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Boulder, Colorado

Sunday, December 18, 2011

Payback (an entry on the softer side)

It’s enormous.  It’s all consuming.  It’s somewhat obsessive.  It causes me to do things I would never consider doing otherwise.  It’s more powerful than I thought it would be, even though I knew it’d be huge.  There aren’t enough adjectives to describe it.  I thought I knew, but I just didn’t know.  And yet, my love for this child grows every day.  How could that be?  And sometimes it manifests in ways that I wish it didn’t- the ways in which I worry, the ways in which I grow weary.

One crazy realization that this love has brought me is the true understanding that this is how much my parents have loved and love me.  I have no doubt about that now.  Not that I ever did.  I must admit, I’ve spent some time in my 20s analyzing the ways in which my parents screwed me up over the years, and granted, the screwed-up is there.  But I never really knew that THIS was what they went through.   Wow.
I'm sure they chuckle to themselves every time they talk to me these days.  Haha- I sure did get my come-upins.  And I mean that in the best way possible.  

Sunday, December 11, 2011

Certifiably Nutz, or just new parents

OMG. DH and I are going crazy. (Okay, so I've seen the acronym DH on several of these mommy chat sites.  Does somebody know what it stands for?  Could it really just be dad/husband??)  Anyway, literally, WE. ARE. GOING. CRAZY. We have the same conversation about 25 times a day, every day. Definition of insanity. It goes a little something like this:
Him: We’ve got to do something about this. Should we just go back to letting him cry? We could do the increments of 5, 10, 15 minutes.
Me: I know. I’m soooo tired. But I’m just not comfortable letting him cry because he seems uncomfortable when he wakes up, and he always makes stinkers. Do you think it’s gas or reflux? Or both?
Him: I don’t know. It does seem like it’s one or the other. He is awful gassy.
Me: I know, but he spits up a lot too, and he’s pretty fussy on the breast.
Him: What should we do? Maybe we should just start sleep-training him. Something’s gotta give.
Me: I know. I wish we had a better pediatrician. We can’t start sleep-training him when we’re going on vacation in less than a week, AND we’re moving.
Him: I know, but what’s our pediatrician going to do or tell us that we don’t already know?
Me: I know. I’ve never been this exhausted in my life.

And then again the next day, a little something like this:
Him: Something’s gotta give.
Me: I know, do you think we should start sleep training him?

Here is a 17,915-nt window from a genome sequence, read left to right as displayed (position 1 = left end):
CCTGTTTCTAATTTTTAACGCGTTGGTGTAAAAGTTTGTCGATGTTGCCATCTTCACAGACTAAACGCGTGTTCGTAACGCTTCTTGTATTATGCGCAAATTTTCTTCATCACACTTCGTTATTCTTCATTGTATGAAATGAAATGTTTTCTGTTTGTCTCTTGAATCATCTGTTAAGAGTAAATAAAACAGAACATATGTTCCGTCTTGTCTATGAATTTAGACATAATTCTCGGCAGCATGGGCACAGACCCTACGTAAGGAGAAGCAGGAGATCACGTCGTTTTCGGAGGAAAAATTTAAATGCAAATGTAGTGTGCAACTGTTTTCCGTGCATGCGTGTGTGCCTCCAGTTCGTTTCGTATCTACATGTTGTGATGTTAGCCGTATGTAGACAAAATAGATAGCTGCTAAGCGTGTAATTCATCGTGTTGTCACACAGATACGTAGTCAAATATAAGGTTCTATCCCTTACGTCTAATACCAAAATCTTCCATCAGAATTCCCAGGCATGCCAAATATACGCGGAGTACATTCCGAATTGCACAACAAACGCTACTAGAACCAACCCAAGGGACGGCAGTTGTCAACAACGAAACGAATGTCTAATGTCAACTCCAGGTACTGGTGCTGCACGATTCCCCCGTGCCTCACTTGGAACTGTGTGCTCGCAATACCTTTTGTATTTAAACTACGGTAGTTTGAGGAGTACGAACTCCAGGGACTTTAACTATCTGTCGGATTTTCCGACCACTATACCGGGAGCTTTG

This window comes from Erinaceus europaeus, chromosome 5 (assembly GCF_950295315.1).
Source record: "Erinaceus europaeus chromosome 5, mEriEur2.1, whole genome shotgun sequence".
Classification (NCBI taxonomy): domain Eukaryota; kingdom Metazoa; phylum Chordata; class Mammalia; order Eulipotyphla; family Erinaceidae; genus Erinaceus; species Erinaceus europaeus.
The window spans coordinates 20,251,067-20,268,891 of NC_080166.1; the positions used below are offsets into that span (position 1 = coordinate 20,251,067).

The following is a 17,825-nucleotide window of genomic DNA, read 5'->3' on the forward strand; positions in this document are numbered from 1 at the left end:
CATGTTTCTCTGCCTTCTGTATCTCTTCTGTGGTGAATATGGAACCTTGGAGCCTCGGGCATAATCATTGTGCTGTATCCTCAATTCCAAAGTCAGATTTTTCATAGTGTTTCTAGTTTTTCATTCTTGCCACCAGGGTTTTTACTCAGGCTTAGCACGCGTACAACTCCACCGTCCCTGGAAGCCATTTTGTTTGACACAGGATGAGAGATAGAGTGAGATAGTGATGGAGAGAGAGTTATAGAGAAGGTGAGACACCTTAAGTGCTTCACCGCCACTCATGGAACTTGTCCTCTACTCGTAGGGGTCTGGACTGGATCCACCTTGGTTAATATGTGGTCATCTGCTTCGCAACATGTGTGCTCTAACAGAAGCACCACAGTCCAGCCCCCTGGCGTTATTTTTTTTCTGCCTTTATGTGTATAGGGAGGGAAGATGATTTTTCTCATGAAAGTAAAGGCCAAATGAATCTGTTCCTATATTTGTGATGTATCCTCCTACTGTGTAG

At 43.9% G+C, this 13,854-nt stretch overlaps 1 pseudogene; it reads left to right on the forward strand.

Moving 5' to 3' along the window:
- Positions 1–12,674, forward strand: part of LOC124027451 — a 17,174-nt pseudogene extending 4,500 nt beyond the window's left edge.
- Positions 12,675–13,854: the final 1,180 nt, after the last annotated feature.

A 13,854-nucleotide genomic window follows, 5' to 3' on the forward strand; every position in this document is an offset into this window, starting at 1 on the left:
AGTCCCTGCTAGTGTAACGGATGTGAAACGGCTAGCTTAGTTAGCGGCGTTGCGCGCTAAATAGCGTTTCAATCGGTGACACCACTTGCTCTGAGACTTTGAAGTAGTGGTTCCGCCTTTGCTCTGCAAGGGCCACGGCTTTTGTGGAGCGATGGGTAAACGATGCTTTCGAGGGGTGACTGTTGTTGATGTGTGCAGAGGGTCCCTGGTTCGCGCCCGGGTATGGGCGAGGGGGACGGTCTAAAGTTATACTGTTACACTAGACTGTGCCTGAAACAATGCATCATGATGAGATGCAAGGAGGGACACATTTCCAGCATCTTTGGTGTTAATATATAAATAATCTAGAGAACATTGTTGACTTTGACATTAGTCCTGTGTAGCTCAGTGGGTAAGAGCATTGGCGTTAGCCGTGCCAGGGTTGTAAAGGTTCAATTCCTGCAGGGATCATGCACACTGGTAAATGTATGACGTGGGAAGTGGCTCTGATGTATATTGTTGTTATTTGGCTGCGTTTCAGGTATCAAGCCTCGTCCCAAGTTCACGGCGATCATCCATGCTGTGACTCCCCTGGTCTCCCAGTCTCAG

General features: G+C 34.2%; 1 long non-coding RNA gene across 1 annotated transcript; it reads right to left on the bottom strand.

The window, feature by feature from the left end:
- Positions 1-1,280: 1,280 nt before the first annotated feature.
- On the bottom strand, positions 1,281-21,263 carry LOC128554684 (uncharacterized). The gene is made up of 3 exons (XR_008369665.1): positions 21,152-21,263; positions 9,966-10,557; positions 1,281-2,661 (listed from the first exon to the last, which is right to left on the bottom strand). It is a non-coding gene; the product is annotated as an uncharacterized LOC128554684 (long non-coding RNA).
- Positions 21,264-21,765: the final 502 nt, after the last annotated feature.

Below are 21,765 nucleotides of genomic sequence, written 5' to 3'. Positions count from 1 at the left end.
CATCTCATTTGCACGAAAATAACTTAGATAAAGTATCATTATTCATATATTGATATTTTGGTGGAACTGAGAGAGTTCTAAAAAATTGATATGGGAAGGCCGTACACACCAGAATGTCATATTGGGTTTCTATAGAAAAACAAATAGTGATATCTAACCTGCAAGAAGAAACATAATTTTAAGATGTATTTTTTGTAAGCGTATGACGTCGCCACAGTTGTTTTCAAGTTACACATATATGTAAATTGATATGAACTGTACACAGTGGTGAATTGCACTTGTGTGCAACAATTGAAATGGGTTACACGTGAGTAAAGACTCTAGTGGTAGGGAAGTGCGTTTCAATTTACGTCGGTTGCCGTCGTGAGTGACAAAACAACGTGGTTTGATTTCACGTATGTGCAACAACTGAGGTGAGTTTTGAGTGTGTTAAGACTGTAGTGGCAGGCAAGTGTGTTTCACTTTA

Him: I don't know, what do you think?
Me: I don't know.  It doesn't seem fair when we're about to move and go on vacation in less than a week. But I've just about reached my threshold.  I can't keep doing this.
Him: I know.  Do you think it's gas?
You get the picture. It’s nuts.
Let’s face it. We did not get lucky in the sleep department. Turns out (yes, the catch-phrase for these profound life-revelations) sleep is really important. I often fantasize about how life might feel different if I could just catch a few more hours of shut-eye. I wonder how much more engaged I’d be with my little guy during the day. I do enjoy him during the day, but I also secretly look forward to his naps. Guilty as charged. I wonder if I’m spending so much time worrying about how to get enough sleep that I’m missing out on enjoying some of my baby’s babyhood.
I’ll tell you what doesn’t help. Clearly. It’s the moms at my mommy groups complaining about their baby’s sleep regression, “suddenly, he’s waking up every 5-6 hours when he used to go 12 hours without waking.” Are you kidding me?? 5-6 hours? If we could just maintain 5-6 hours, we’d be pretty happy. Or the moms who are like, "yeah, he sleeps at least 10 hours through the night, and on a good night, 12." Okay, it's my fault. I asked. I must learn to stop that.
Also, the horror stories DO NOT HELP. It’s absolutely terrifying to hear about so-and-so’s three year old who STILL doesn’t sleep through the night. Yes, I believe that it’s true, and yes, I feel for that family. Awful. But not helpin’ me.
Finally, my OCD reading has not been helping me. According to xyz book, if he’s 5 months and 15lbs, he’s capable of sleeping through the night. ARGH. But doesn’t it seem important to figure out why he’s crying before I let him “cry it out”??
Again. It’s crazy-town here.
This morning DH (so stupid- not him, the expression) took a bath with Zeke and I heard him say, “so this is what it’s like to have a baby.”
Yes, this is what it’s like to have a baby. We are paying our dues a bit. The bottom line is that it could be so much worse and we are lucky to have a healthy, happy little guy who is just so cute he’s edible. And, to validate my previous ranting, it is, in fact, difficult to thrive on 5 months worth of fairly extreme sleep deprivation.
Until next time J.

Thursday, December 8, 2011

Let's start with the breast since apparently it's best.